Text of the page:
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Filipe J. Nyusi, President of the Republic of Mozambique

As we commemorate World Malaria Day, roughly a month has passed since Cyclone IDAI made landfall in my country during the night of 14 March, leaving a trail of destruction of social and economic infrastructure in central Mozambique, neighbouring Zimbabwe and Malawi.

In Mozambique, the worst hit country, whole villages have disappeared and many communities have been isolated. The strong winds and rain have left 603 people dead so far. Some are still missing.

Thanks to solidarity among Mozambican people at all levels of society and government efforts we’ve been able to handle this gigantic humanitarian disaster. Support has also come from the international community, for which, we are thankful.

The focus of this article is malaria, a water vector disease transmitted by a mosquito, which needs water or moisture to breed. We know that as soon as the floodwaters stop flowing and start to settle, mosquitoes will breed, increasing the threat of malaria infections and deaths. To make matters worse 65 health facilities where Mozambicans would normally seek treatment for diseases such as malaria, have been destroyed.

Changes have been made to combat infection

The challenge is huge but we have been taking significant steps to prevent an increase in malaria cases. We are ensuring availability of immediate testing and provision of medicines as well as fast tracking our universal mosquito net coverage programme by making available more than 100,000 mosquito nets to populations at risk and distributing 500,000 more in the affected areas. These measures have resulted in no malaria deaths being reported in the temporary shelters and health centres.

On World Malaria Day, we will begin an In-house Spraying Campaign in the four districts affected by malaria.

While we are delivering humanitarian assistance to almost 1.3 million people, through the provision of emergency shelter, food, water and re-establishment of social services such as clinics, schools, roads, electricity and communications, we are also establishing much longer-term post-IDAI reconstruction mechanisms.

Mozambique is one of the 10 countries worldwide most affected by malaria. In 2017 malaria cases rose to 10 million from 9.7 million in 2016.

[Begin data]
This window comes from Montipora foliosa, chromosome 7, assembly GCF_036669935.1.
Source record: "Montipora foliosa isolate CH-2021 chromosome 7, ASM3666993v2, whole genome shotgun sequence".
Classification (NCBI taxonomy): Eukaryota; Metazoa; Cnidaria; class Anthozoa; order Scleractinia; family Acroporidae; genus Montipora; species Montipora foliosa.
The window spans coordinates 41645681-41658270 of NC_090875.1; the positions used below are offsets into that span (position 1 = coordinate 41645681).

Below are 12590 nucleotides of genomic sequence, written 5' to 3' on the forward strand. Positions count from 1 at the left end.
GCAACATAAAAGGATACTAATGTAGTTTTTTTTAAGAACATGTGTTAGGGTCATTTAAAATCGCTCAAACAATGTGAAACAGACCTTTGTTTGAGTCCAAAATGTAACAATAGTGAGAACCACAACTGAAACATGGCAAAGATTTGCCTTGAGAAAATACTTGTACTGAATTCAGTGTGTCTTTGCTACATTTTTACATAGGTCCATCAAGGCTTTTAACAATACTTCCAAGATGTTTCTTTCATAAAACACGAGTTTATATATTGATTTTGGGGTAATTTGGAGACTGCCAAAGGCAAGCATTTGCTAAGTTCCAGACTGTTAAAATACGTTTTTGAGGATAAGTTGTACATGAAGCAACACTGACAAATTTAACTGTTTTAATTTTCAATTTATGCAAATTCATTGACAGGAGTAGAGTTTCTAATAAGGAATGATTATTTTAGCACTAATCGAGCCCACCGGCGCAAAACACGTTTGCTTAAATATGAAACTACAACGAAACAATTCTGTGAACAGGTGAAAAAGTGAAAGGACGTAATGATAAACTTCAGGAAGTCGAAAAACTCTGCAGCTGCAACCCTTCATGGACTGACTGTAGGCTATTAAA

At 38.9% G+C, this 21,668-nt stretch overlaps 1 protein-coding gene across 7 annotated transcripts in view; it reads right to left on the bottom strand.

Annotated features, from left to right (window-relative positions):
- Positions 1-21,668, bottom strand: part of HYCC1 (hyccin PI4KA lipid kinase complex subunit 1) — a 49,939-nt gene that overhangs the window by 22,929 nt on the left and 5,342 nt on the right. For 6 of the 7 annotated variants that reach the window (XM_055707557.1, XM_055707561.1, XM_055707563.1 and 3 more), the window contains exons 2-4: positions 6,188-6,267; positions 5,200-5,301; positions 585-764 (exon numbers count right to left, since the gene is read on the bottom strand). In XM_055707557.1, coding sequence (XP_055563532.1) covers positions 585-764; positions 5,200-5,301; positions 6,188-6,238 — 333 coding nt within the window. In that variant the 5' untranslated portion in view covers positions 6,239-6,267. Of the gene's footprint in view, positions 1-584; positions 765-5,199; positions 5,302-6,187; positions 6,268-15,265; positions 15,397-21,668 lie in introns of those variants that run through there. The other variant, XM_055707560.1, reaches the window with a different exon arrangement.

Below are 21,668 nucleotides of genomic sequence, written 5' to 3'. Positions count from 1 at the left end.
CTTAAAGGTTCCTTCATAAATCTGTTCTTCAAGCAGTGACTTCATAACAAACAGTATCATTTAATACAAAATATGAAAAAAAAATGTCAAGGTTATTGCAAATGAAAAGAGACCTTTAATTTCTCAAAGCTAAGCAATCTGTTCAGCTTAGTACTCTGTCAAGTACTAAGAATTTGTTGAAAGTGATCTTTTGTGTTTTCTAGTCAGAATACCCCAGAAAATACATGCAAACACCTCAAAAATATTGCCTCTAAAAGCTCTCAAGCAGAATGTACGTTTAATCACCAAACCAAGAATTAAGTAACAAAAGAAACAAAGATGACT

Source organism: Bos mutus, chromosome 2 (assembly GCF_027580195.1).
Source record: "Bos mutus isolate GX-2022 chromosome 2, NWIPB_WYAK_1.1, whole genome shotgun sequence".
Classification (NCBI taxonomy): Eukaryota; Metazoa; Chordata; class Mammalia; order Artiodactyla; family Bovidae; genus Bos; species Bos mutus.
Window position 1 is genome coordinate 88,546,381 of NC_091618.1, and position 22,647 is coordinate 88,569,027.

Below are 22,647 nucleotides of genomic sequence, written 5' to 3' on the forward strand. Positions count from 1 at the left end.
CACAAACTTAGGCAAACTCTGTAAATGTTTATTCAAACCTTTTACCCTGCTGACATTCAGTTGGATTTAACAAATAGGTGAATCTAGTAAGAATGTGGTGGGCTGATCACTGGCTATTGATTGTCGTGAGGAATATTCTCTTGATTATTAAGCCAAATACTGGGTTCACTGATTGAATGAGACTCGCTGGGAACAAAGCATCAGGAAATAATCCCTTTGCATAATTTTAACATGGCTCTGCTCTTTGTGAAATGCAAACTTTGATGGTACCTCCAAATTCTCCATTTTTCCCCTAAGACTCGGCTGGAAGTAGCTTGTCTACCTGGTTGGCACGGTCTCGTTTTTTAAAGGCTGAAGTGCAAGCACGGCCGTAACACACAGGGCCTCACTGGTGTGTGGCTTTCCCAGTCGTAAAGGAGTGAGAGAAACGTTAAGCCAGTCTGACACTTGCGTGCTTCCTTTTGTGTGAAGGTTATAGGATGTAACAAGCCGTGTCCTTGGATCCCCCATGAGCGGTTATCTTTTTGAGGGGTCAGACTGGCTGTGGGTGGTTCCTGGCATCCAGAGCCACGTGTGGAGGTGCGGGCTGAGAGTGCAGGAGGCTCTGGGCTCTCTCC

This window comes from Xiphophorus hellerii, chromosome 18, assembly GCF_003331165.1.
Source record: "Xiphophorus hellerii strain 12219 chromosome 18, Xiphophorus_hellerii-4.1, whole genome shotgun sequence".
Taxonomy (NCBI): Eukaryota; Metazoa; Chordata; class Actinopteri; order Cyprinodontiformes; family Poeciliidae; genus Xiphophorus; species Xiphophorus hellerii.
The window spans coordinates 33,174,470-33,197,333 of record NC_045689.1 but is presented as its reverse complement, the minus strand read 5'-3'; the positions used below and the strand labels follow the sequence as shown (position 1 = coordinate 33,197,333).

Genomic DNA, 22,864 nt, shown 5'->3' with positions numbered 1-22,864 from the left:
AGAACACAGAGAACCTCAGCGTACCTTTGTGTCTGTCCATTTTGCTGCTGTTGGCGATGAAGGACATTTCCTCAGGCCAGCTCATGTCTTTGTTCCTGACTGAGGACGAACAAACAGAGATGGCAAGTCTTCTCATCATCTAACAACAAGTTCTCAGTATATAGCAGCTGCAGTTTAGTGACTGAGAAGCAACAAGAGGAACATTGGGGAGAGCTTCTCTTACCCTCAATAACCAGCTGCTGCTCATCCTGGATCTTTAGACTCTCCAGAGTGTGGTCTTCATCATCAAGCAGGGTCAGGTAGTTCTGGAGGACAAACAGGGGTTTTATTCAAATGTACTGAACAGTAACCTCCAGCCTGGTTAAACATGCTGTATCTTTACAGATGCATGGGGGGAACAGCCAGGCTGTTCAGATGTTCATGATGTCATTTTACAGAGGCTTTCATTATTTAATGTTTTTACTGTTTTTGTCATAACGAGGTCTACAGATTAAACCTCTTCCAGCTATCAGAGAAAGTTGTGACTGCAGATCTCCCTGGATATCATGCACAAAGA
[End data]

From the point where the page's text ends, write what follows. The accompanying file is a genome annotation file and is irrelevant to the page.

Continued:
Consistent support is needed to fight malaria

For us to make a significant difference, annually, we need an estimated 125 million USD. The Global Fund to Fight HIV / AIDS, Tuberculosis and Malaria has been our main source of external funding for malaria prevention and treatment hence we support the Global Fund’s full replenishment to finance the work of saving lives. Goodbye Malaria Foundation has partnered with us in managing donations to our Malaria Control Programme.

Our strategy to control malaria is in line with the Statement by Commonwealth Heads of State and Government and the policies of other international and regional bodies on the elimination of malaria.

In June last year, we held a National Malaria Forum to launch the “Zero Malaria Begins with Me” campaign. In the fight against malaria, in partnership with the African Union and the RBM Partnership to End Malaria, we have adopted an approach requiring all stakeholders to work together at all times and at all levels. We are also establishing an End Malaria Council and a fund to ensure that malaria is addressed at the highest levels in both the public and private sector.

In addition, we have joined 10 other countries, through the “High Burden to High Impact” response designed to help Africa end malaria by 2030. In November last year, Mozambique hosted the launch of both the 2018 World Malaria Report and the country-led response plan.

Innovation and collaboration is needed to achieve a malaria free world

Important research into malaria has been carried out in Mozambique, with researchers finding results that might make a difference in the fight against the disease. There is no doubt that innovation and new tools are needed to get us to a malaria free world. A case in point is the Mopeia District, in Zambézia Province, which recently hosted field trials for a new insecticide that might help prevent mosquitoes from developing resistance to mosquito nets and sprays. I call upon the relevant entities to give the necessary attention to these research results.

In the region we are working with the Kingdom of Eswatini and the Republic of South Africa in a regional initiative called MOSASWA, in the prevention and fight against malaria to improve the health of our people.

Malaria does not only negatively affect people, families and communities, it also slows the development of the country hence our message is straightforward – We must stop IT’S spread!

Our chosen strategy to combat malaria includes investments in increasing community knowledge on prevention methods and the use of this knowledge to help people to change their behaviour and improve the sanitation of the environments they live in, through for instance, the elimination of mosquito breeding sites.

Finally, on this important day, we would like to associate ourselves with this global movement against malaria and reaffirm our full commitment to the elimination of this disease.